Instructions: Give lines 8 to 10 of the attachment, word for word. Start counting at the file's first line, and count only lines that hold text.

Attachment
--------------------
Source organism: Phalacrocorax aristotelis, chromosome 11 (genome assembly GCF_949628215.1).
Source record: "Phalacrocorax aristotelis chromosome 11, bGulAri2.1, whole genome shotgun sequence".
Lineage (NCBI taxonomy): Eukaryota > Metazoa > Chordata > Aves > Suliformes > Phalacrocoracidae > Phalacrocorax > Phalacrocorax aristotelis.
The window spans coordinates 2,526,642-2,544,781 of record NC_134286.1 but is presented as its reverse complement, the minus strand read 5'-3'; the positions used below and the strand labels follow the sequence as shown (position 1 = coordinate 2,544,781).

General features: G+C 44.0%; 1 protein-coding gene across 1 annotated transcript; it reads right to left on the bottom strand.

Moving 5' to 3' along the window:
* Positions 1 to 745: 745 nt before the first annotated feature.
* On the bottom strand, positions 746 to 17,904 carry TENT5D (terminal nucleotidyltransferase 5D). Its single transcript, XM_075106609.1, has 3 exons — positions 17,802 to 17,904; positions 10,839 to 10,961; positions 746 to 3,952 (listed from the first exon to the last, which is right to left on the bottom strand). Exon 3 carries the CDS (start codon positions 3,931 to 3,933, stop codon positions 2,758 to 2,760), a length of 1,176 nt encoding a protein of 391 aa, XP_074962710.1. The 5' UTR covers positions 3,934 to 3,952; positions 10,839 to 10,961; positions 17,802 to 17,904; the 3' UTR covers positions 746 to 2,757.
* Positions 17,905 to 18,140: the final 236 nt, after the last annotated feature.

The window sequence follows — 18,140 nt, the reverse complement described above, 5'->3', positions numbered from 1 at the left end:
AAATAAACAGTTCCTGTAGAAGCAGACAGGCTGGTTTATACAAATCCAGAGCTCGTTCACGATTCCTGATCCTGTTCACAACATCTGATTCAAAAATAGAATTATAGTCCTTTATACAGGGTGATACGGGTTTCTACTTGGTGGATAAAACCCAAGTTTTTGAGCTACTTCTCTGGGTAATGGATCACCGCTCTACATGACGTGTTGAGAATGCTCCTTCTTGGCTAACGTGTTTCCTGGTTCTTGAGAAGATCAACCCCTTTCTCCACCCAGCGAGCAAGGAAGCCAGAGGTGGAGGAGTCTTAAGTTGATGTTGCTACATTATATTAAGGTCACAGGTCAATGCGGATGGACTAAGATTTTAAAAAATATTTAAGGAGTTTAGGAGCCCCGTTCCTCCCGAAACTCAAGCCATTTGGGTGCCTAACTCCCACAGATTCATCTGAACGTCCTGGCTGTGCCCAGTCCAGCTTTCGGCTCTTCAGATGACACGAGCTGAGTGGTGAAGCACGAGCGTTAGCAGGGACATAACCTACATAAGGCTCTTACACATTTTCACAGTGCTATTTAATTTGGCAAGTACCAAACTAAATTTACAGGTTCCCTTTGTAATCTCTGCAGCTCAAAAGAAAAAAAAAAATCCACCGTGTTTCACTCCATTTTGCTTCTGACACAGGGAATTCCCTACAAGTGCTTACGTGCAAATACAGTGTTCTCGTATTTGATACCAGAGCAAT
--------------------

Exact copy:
* On the bottom strand, positions 746 to 17,904 carry TENT5D (terminal nucleotidyltransferase 5D). Its single transcript, XM_075106609.1, has 3 exons — positions 17,802 to 17,904; positions 10,839 to 10,961; positions 746 to 3,952 (listed from the first exon to the last, which is right to left on the bottom strand). Exon 3 carries the CDS (start codon positions 3,931 to 3,933, stop codon positions 2,758 to 2,760), a length of 1,176 nt encoding a protein of 391 aa, XP_074962710.1. The 5' UTR covers positions 3,934 to 3,952; positions 10,839 to 10,961; positions 17,802 to 17,904; the 3' UTR covers positions 746 to 2,757.
* Positions 17,905 to 18,140: the final 236 nt, after the last annotated feature.

The window sequence follows — 18,140 nt, the reverse complement described above, 5'->3', positions numbered from 1 at the left end: